‎”Finding Fernanda may be the most illuminating book about abuses in international adoptions yet written. This is not just fearless public service journalism, but also a moving, acute, gracefully-written work of story-telling. Erin Siegal is an extraordinary young journalist.” —Francisco Goldman, author of Say Her Name and The Art of Political Murder

“Fernanda’s story carries us into the darkest regions of the human heart… Erin Siegal has written a saga of seduction and betrayal so sinister that anger pushes you from page to page. Rarely has an investigative reporter unveiled so compelling a narrative of motherhood–from Guatemala to Tennessee.” Wayne Barrett, author & investigative journalist

“Erin Siegal has woven a lively, well-researched, and cautionary tale that is a must-read…” Cathryn Jakobson Ramin, Author of New York Times best seller, Carved In Sand: When Attention Fails and Memory Fades in Midlife

“Siegal peels back layers of deception to reveal a twisting and engrossing saga of two deeply wronged mothers and the girl they both claimed. Her brave account is chilling, and should be required reading for policymakers and anyone who cares about children.” E. Benjamin Skinner, 2009 Dayton Literary Peace Prize winner and author of A Crime So Monstrous: Face-to-Face With Modern Day Slavery


“Finding Fernanda” is an investigative work of nonfiction. It’s the story of $30,000 U.S. dollars, four Guatemalan “orphans,” one nonprofit evangelical Christian adoption agency, a family-run child-trafficking ring, one infant cut from her unconscious mother’s womb, two tiny missing sisters, and a nine-member Tennessee family who believed wholeheartedly in Christian love and faith—until the dark side of international adoption shattered their blind trust.

It’s also the story of how one poor Guatemalan woman, Mildred Alvarado, reunited with her kidnapped daughters against all odds—and how the trusting American housewife slated to adopt one of those children, Elizabeth Emanuel, accidentally became a reformer dedicated to an ethical adoption system.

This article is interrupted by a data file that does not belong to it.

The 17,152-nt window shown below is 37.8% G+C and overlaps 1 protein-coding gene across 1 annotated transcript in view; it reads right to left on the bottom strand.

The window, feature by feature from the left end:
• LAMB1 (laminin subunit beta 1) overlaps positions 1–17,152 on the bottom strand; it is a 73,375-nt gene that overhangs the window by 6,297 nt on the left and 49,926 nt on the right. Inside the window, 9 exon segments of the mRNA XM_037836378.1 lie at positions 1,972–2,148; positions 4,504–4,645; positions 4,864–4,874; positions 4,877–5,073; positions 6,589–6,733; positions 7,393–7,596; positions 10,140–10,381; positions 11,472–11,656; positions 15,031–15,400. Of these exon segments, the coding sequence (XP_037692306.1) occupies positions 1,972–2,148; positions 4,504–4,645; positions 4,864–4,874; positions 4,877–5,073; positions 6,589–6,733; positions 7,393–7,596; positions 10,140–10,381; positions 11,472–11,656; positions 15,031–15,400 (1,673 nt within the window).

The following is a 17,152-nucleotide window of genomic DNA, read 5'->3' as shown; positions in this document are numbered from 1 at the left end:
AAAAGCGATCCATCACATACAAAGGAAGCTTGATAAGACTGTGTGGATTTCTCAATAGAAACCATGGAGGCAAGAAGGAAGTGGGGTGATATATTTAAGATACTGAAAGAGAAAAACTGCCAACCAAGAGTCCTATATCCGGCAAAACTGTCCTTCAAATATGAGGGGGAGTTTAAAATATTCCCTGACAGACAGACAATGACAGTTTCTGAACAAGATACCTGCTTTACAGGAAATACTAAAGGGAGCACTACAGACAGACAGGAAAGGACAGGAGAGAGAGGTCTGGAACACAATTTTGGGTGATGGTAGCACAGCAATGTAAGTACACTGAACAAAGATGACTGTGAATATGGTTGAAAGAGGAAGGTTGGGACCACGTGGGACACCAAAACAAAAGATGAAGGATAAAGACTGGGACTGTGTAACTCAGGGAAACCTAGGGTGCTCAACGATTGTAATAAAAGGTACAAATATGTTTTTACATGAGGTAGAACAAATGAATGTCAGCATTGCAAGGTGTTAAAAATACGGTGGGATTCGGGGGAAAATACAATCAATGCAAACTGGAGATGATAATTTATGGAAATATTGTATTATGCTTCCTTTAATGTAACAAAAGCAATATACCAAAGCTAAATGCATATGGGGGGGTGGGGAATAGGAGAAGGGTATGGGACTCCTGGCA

The book unfolds amid the highly politicized landscape of Guatemala’s adoption industry, a multi-million dollar trade that was both highly profitable and barely regulated. Children have been stolen, sold, and placed as orphans in corrupt international adoptions to well-intentioned Western parents ever since the industry began in the 1980s, during the country’s civil war. Both the governments of Guatemala and the United States repeatedly proved unwilling and incapable of regulating the baby trade. Until now, no book has tackled the pervasive human rights violations in international adoption in detail— abuses that continue today in countries around the world that send children abroad in adoption.

With help from documents obtained via Freedom of Information Act requests, leaked emails, and key sources inside both the Guatemalan and U.S. governments, Finding Fernanda traces one compelling case of corruption in detail from start to finish. Along the way, the mechanisms surrounding “orphan laundering” are illuminated, including the roles of baby-finders, caretakers, judges, and government officials, and more. This cadena perpetua, or perpetual chain, involves everyone from Guatemalan judges to U.S. embassy officials.


Erin Siegal is an investigative journalist and photographer. Her writing and photography have been published in such publications as the New York Times, Time magazine, Newsweek, Mother Jones, Rolling Stone, and more. She has collaborated on projects with NGOs such as the Urban Justice Center, Human Rights Watch, and the United Nations. She is currently an Ethics and Justice Fellow at the Schuster Institute for Investigative Reporting at Brandeis University. Finding Fernanda is Siegal’s first book. In April 2012, the Overseas Press Club recognized the title with the Robert Spiers Benjamin Award Citation for Best Reporting on Latin America.

  1. Erin,
    It IS an incredible story and the courage it took for you to tell it is just as astonishing to me. The greed and corruption in our world never ceases to amaze and disgust me, particularly surrounding the welfare of children. The thematic ribbon of Christianity and faith woven throughout the adoption agencies associated with these atrocities is horrific and sickening, although not altogether shocking in light of contemporary scenarios linked to the Catholic religion. More and more often it seems to serve as a facade for inappropriate, abominable individual and collective behavior.
    Plaudits for a story of distinction and truth that demands to be heard.

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